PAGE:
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Slow implementation of policies inhibiting gas sector growth, says Akai

By Sodiq Omolaoye, Abuja
29 March 2022   |   4:01 am
Domestic gas is a significant alternative to fossil fuels. It is very important at this point when Nigeria is having energy crisis because we really need to diversify our economy.


Victoria Akai is the Director-General, Abuja Chamber of Commerce and Industry (ACCI). In this interview with SODIQ OMOLAOYE, she spoke on the challenges hindering growth of Nigeria’s gas sector.

Why is the gas summit imperative at this time?
Domestic gas is a significant alternative to fossil fuels. It is very important at this point when Nigeria is having energy crisis because we really need to diversify our economy. You can see what is happening in Europe now is affecting availability of diesel and even petrol. That is the reason we feel as a chamber, there is need to sensitise all stakeholders on how we can leverage domestic gas.

The summit is being initiated by the Energy Trade Group of the chamber with the theme; “Building a Sustainable Gas Economy.” This is an important area of focus that must be given attention by stakeholders. 

Also, the movement for energy transition is considered to be a global ideal. Within the context of save the planet movement, countries in Africa are working to device appropriate responses. Across African capitals, the debate is on, as to what energy transition should mean for the peculiarities of each country. 

For Nigeria, the fossil fuel question stares us in the face. Even though Nigeria is not a major contributor to global emission, the country as a responsible member of the international community has its commitment to keep. 

The current conflict in Europe has precipitated an energy crisis, which is clearly a lesson for us to ensure a speedy development of our gas resources and infrastructure. 

The carbon reduction pledge made under the Paris agreement must be complied with. Unlike other countries without sustainable alternatives, Nigeria has an option and that is gas, a cleaner and green energy source. 

Nigeria has a lot of gas and we must leverage all the alternatives. In addition to this, we see it as imperative to meet the local market demand for gas in the country.

Before we export anything, we need to feed the huge local market. Nigeria is currently exporting gas but there has been little emphasis on domestic gas. We must start looking inwards and focusing on how we will ensure that we have adequate gas infrastructure. We can run our economy as a gas based economy. 

There is a need for both government and private sector to put infrastructure in place to ensure that we have an economy that is gas based as we have a huge gas deposit.

Why the apathy towards investment in the gas sector?
That is why the private sector is taking the lead in advocating investment in the sector. Gas is abundantly available in the country; yet, the infrastructure is not there. That is one of the reasons we are holding this summit, to hold government accountable to the fact that we need to provide infrastructure to develop the industry. 

In monetary terms, how much do you think the country requires to bridge gas infrastructure deficits?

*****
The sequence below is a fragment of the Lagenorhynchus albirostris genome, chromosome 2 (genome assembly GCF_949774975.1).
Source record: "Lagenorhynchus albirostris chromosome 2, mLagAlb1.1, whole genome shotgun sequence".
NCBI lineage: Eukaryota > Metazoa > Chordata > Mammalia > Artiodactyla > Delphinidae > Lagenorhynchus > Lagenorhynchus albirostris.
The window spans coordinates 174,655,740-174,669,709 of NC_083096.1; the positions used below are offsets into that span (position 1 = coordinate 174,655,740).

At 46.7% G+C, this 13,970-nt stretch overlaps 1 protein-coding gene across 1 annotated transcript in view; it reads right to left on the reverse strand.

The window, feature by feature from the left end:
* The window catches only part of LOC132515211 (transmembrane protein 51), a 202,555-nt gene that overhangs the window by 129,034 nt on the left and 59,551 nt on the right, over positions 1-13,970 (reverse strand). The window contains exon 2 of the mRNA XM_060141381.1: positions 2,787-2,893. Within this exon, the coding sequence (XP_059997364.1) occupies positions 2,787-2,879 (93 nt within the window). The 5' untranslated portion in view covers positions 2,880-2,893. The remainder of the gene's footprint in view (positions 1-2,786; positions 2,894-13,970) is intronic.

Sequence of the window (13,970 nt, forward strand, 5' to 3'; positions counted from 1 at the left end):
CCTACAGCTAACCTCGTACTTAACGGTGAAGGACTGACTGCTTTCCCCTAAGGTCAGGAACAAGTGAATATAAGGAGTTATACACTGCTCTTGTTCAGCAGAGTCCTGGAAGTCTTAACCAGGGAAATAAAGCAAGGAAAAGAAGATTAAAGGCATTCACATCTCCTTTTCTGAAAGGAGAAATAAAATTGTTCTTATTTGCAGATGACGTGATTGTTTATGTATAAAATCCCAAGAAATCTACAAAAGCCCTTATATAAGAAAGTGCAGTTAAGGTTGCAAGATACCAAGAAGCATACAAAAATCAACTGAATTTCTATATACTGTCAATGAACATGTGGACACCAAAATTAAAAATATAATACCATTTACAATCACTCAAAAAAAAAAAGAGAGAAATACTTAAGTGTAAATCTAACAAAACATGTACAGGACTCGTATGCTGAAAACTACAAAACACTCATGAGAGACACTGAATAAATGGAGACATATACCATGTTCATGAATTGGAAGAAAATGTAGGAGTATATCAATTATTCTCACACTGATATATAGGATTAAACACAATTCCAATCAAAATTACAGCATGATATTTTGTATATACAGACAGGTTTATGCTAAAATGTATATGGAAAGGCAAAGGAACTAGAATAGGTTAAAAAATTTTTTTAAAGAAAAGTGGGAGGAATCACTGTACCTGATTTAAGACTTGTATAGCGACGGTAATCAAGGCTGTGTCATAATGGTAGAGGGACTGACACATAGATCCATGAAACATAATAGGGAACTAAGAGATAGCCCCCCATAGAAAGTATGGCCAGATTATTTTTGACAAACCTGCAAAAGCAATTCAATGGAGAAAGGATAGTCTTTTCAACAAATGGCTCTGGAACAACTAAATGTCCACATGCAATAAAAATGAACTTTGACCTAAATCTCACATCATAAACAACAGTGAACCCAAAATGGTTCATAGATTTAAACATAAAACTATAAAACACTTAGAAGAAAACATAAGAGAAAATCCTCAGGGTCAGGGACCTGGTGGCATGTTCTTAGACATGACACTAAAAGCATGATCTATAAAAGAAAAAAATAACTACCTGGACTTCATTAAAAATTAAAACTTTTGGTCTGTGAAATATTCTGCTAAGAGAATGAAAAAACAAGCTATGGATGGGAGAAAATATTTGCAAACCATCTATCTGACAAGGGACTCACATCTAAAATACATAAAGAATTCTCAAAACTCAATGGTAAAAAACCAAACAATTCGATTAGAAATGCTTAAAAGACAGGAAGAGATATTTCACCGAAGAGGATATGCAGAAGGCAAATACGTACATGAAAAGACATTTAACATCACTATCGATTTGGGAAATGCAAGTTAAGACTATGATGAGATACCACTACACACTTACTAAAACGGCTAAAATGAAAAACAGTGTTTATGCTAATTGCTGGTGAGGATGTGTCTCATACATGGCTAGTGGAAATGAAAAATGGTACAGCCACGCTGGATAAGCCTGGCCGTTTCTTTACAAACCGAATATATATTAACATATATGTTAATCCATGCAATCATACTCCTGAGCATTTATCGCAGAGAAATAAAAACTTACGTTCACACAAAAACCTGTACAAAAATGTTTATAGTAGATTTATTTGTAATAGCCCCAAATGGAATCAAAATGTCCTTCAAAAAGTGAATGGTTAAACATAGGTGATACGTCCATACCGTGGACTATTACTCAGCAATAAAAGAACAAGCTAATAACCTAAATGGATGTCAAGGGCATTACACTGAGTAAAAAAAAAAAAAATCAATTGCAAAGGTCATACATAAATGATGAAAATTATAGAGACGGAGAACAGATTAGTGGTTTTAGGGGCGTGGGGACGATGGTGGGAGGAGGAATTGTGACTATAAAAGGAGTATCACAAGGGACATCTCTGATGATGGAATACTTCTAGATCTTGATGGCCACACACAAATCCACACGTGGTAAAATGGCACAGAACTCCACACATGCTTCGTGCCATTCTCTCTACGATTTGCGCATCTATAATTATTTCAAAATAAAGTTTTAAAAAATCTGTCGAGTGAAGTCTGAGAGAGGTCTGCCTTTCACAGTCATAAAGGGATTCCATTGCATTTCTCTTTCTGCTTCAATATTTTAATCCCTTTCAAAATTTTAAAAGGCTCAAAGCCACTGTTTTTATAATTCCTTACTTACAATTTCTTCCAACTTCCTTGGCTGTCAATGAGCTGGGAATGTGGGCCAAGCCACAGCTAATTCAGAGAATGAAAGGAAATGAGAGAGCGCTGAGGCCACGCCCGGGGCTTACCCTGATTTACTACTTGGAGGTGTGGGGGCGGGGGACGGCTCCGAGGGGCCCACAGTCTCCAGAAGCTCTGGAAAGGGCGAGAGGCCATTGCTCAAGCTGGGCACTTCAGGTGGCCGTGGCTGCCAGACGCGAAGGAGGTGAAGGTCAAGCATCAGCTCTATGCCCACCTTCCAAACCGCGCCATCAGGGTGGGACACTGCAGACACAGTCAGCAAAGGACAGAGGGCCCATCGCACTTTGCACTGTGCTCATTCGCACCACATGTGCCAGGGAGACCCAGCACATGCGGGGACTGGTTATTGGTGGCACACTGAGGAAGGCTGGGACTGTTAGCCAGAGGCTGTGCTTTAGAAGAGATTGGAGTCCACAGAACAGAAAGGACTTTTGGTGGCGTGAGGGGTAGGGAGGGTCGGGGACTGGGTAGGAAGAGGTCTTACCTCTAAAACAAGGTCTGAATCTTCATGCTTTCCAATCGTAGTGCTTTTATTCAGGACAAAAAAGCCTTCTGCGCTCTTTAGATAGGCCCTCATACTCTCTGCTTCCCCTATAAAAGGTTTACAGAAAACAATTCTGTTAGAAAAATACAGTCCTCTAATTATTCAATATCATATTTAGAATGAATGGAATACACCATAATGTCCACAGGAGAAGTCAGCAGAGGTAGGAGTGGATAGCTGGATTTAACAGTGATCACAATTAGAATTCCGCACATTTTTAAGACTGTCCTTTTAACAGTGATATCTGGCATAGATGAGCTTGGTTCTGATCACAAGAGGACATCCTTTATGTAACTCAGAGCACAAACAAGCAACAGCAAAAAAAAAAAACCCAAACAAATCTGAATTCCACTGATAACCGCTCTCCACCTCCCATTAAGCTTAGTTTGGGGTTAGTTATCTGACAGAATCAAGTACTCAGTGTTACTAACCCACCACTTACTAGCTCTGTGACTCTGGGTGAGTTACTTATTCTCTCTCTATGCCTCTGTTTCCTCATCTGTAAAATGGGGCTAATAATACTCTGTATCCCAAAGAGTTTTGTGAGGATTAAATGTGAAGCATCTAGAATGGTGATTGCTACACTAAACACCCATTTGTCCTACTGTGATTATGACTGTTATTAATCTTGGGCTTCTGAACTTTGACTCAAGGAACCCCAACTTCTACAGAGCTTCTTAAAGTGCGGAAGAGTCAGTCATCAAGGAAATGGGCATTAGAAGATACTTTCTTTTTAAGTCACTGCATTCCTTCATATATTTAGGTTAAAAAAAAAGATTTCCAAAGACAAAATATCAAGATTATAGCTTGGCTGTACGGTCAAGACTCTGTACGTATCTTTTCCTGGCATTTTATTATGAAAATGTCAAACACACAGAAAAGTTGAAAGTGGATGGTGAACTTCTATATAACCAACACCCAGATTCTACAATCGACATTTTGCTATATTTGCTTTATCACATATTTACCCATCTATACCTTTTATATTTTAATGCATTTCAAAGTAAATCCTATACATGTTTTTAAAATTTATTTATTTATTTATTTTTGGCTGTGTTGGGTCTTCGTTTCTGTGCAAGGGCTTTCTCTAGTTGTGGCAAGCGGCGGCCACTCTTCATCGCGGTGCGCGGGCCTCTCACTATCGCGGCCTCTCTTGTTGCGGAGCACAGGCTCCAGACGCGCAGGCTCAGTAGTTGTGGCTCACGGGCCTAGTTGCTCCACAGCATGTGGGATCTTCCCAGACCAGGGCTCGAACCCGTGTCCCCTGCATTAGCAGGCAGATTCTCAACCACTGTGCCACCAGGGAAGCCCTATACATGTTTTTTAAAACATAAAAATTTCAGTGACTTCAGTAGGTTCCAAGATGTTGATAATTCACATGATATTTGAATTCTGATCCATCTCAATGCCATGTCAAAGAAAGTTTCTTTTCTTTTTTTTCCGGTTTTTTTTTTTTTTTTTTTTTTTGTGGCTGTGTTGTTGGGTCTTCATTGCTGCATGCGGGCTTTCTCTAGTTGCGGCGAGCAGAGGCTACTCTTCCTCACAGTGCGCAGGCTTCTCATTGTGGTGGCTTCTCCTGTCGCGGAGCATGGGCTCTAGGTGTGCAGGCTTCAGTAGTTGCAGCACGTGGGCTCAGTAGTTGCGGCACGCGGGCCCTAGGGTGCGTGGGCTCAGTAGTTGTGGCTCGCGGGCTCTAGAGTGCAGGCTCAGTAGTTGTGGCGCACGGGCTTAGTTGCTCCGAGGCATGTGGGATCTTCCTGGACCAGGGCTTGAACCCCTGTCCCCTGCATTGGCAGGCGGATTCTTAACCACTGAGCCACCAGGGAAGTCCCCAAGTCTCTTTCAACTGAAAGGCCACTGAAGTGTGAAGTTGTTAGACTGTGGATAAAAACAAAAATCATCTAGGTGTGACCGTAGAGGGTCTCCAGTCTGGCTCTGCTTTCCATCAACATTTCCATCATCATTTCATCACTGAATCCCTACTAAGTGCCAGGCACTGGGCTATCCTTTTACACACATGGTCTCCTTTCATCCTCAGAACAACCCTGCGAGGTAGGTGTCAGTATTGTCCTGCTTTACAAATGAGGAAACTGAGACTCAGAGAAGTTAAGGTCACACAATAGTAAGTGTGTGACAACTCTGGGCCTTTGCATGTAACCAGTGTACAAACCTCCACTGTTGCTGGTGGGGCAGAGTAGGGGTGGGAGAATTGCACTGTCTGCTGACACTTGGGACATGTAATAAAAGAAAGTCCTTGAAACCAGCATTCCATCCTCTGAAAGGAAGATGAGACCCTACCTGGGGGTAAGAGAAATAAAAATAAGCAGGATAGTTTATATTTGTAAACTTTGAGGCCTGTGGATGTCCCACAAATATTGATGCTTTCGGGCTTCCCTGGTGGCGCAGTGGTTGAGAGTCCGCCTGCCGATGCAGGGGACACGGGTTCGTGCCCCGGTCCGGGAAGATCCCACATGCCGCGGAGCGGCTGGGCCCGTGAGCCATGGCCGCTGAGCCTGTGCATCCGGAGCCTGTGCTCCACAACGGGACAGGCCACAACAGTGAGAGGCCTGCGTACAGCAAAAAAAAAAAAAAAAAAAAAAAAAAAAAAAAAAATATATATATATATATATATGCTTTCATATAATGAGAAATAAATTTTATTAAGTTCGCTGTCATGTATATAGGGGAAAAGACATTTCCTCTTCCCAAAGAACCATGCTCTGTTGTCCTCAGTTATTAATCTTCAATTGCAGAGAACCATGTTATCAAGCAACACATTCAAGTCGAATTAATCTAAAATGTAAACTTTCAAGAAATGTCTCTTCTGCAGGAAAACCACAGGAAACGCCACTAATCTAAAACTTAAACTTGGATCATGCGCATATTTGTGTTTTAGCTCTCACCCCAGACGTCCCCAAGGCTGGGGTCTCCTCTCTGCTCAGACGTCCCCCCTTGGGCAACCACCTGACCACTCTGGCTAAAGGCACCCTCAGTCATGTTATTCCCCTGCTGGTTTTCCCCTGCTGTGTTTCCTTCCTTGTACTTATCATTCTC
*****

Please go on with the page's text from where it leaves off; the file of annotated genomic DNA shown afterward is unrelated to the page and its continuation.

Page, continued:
We cannot effectively put a figure on how much is required in this aspect, but we need to articulate the needs and how to transport the gas to areas where it is required. We need gas for power, industry and domestic use. There is a lot of emphasis now on how to integrate gas, especially cooking gas and liquefied natural gas for power. 

Is the summit also looking at the issue of gas flaring?
The issue of gas flaring has already been dealt with by the Federal Government. The government has already put policies in place to stop gas-flaring, processes to award contracts and ensure a flare down campaign through the Federal Ministry of Petroleum. Companies are now engaged to identify locations where gases are flared and to integrate it into the economy for power use. Though, the implementation is slow but it is ongoing. We know the issues around the implementation of policies in Nigeria. That is why we are also carrying out this summit to advocate for the implementation of policies. 

What do you intend to achieve in this summit?
Basically, the summit is to keep the discourse going. We are in a crisis now. The price of diesel is skyrocketing and petrol is relatively scarce but we have an abundance of gas. What exactly are we doing with the gas resources that we have? Where is the infrastructure and what can we do to improve the infrastructure to be more dependent on gas than petrol? By keeping the discuss alive with the presence of quite a number of government officials and letting them know the readiness of the private sector to come board to build more gas infrastructure. 

Nigeria is one of the biggest gas exporters in the world but there is lack of focus on local consumption and that is what we are trying to bring to fore. We need to start the narrative on the need to build the infrastructure.  

However, I want to commend the Muhammadu Buhari administration for crafting a gas agenda, which has now become the Nigerian response to the energy transition question. 

The gas commercialisation agenda, the auto-gas initiatives and other policy responses have provided much needed answers for Nigeria’s need for energy transition.